In terms of local shopkeepers, this should do well for them - if you're shopping in a car you go to Tesco or Sainsburys, you don't go to Nour. If I want to go to Nour it's 20 minute walk or a 5 minute bike ride. I'll spend more in small, local, shops if I can get there quickly, easily and safely. The restaurants and bars increasingly serve people who arrive from outside the area - again, making it more pleasant for the huge number who live within a few miles of Brixton to walk or cycle to the centre is good for the community. I've lived here 25+ years and I know all sorts of people to say hello to in the street - you get that on a bike or on foot, you don't get that if you drive past in a car.
"Community led" schemes like the "Our Streets" projects over recent years have completely failed to bring any change. The tiny number of highly entitled car owners fight to protect their right to drive short distances and you end up with a few new trees and upgraded speed humps. They've been a waste of money. No-one has their life improved by speeding rat running traffic coming past their door. The real irony is that the developers of Lambeth's council estates realised this - the likes of Blenheim and Cressingham Gardens are so wonderful precisely because they aren't dominated by cars, you can't drive through them. The Southwyck house estate is the same - a big block that doesn't create short cuts for drivers.
If anything that makes the area a better place to live is considered evil gentrification then we're fighting a losing battle but I'd hope you could get behind this.
I like the idea of pedestrianising this area, but it's a double edged sword, when you consider the monetisation of the arches and changes to the area in general. It's not hard to imagine rent increases will follow and it would be no big surprise if we lost Nour and were forced to go supermarkets instead.
Yes, that's the tough one - how do you increase custom and profitability for current businesses without leading to rent increases that force them out and leave only chain stores. I don't have an answer for that but most high streets across the UK are dying, with shops either empty or gambling or charity. More and more shopping is moving online but specialist retailers should have a future - its' Wing Tai, Nour, a couple of the grocers in the Village, the old continental Deli (sadly missed), that have me spending money in Brixton outside bars and restaurants. The council can take a hard line on change of use - Planning use classes in England - Wikipedia
I'd say you make it easier for those shops to make money - make it easier for their potential customers to get to them.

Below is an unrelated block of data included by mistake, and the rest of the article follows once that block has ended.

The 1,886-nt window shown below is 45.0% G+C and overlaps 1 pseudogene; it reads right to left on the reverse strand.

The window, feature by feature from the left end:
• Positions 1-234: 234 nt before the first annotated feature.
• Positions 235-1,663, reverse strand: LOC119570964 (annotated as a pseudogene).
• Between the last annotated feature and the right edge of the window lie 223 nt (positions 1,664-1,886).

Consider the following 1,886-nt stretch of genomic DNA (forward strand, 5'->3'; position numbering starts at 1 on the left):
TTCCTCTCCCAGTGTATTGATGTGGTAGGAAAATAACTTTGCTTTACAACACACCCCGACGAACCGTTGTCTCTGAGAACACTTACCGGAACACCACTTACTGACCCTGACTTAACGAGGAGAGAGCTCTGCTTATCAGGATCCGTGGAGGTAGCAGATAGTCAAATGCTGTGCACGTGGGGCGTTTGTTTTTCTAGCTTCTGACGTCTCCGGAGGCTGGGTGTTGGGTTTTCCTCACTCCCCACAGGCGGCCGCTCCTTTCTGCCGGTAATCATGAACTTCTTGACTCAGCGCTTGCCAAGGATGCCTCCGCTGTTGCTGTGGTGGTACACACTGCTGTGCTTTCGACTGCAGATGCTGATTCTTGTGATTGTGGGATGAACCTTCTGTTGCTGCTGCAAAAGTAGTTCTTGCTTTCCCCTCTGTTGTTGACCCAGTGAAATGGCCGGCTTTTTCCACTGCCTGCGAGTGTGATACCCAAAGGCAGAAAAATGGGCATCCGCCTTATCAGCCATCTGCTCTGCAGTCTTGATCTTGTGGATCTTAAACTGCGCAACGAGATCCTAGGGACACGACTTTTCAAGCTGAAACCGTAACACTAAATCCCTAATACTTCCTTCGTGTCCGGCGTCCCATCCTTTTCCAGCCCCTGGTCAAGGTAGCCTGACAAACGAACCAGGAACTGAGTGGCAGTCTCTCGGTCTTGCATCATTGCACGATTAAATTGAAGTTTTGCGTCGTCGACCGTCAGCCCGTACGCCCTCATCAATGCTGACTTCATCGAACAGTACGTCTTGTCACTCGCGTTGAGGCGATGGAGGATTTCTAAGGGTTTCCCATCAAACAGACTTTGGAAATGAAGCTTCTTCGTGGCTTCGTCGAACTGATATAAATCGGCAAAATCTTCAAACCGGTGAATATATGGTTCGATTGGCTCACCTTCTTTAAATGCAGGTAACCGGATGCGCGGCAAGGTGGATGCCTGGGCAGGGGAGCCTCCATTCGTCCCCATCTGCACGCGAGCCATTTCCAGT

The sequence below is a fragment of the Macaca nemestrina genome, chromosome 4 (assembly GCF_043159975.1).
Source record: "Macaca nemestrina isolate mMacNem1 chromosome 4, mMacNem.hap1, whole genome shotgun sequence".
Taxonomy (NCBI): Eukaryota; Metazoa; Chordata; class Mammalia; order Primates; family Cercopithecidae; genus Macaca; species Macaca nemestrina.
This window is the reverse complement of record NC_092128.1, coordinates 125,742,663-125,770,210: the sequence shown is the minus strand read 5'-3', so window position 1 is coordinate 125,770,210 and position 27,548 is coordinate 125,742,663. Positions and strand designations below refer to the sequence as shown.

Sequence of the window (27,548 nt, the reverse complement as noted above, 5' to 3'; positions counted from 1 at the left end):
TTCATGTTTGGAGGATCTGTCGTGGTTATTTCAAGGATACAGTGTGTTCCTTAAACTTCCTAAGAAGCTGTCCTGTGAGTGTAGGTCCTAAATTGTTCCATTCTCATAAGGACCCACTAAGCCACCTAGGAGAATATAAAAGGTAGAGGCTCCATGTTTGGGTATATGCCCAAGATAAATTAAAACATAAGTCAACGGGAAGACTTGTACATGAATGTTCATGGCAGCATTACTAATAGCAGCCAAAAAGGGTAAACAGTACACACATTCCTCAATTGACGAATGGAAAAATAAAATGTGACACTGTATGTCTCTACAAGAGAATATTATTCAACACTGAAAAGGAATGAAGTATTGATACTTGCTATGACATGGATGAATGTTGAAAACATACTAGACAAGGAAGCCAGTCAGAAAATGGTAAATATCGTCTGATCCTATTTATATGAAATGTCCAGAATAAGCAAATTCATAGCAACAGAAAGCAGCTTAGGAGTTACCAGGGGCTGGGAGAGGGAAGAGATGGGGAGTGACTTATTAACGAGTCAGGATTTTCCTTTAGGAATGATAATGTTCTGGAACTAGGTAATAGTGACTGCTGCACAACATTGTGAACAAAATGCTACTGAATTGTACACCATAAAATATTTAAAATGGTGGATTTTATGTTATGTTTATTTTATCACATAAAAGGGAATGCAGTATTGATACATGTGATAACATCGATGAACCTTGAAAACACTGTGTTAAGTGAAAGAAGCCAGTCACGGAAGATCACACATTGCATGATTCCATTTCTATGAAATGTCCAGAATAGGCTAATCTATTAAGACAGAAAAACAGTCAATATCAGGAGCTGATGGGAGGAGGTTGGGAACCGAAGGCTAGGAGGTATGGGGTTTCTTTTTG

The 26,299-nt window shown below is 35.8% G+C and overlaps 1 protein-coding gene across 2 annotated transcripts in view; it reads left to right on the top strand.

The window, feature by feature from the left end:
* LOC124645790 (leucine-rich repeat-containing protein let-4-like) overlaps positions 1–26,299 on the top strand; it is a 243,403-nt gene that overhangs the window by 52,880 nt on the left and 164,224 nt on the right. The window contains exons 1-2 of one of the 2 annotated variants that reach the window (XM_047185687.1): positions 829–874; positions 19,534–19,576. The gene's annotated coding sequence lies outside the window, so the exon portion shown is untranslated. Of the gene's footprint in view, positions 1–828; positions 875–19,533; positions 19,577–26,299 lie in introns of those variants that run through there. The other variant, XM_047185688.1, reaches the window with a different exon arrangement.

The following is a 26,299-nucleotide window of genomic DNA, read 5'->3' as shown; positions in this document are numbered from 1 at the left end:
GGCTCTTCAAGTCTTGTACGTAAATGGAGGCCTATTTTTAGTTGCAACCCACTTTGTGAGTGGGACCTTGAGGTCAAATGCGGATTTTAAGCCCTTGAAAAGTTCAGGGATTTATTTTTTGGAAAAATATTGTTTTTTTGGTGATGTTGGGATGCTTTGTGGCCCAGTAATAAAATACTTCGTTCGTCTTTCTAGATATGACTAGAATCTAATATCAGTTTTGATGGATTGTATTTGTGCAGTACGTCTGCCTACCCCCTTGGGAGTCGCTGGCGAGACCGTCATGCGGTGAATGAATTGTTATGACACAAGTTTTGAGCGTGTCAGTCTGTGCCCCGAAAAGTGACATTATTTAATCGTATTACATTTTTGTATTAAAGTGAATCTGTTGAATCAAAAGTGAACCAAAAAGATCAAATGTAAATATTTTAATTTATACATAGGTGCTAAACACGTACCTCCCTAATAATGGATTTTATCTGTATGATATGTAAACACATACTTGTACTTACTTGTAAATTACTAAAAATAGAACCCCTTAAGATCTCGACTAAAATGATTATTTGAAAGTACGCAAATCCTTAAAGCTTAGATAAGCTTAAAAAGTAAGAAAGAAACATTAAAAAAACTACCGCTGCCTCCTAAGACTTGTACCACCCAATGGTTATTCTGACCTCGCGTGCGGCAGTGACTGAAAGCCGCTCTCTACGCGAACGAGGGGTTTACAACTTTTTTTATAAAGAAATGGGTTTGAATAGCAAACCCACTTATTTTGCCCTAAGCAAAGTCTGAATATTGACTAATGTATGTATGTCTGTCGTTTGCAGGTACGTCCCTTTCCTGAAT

Keeping Brixton Crap: our public realm
Thanks for the link - that's quite a thread.
This quote from Lambeth Cyclists:
Can you understand it? I'm not clear what it means. As resident of LJ. What does area wide mean? What does linking social centres be shopping mean?
The reason why a lot of shops in Brixton and LJ sturggle is rent increases.
My bike shop in LJ is under threat due to rent increase. Nour Cash and Carry was some time ago. Community campaign stopped that.
The deli was forced out by Network Rail.
Shops in Brixton aren't dying. They are being forced out because there business aren't sustainable with landlords rent increases.
What is needed is rent controls on landlords.
I understand all of it as non car driving cyclist who uses Nour Cash and Carry.
As resident of LJ I can ensure you that the livable neighborhood as pushed by LJAG middle class do gooders was rejected by the working class of LJ.
This is a class issue. And just imposing it on people from above is one way to do it. If thats the way then lets be frank about it.
BTW when the Council demolished the market car park I did help in the campaign to save it. Long-standing market business saw it as damaging to their business. At same time the Council was doing a deal with Tesco in Streatham over the Ice Rink which included them getting car park.
A lot of this Green stuff does not apply to multinationals. But can be imposed on the little market traders.
If was replaced with foodie paradise that is Pop.
No wonder so called "livable neighborhoods" are treated with suspicion.
And it's not about keeping Brixton crap.
Id love to make Brixton a great place.
Id say take that property developer scumbag Lexadon and CPO all his property in Brixton to put it in public ownership. Same goes for the covered markets.
Streatham has a new Tesco and its ice rink back
Here you go Council creaming themselves over deal with Tescos.
Not that Green.
The market traders instinctively thought that the car park users formed a significant part of their business, as tends to happen when any controls on parking are proposed. Some research was commissioned that showed the reality was that car park customers just weren’t significant. There’s lots of research showing the same from Waltham Forest and other areas - shopowners massively over estimate the importance of car parking (in fact in many cases it’s the owners own cars that use the parking space outside their shop all day - clearly visible on Acre Lane for example)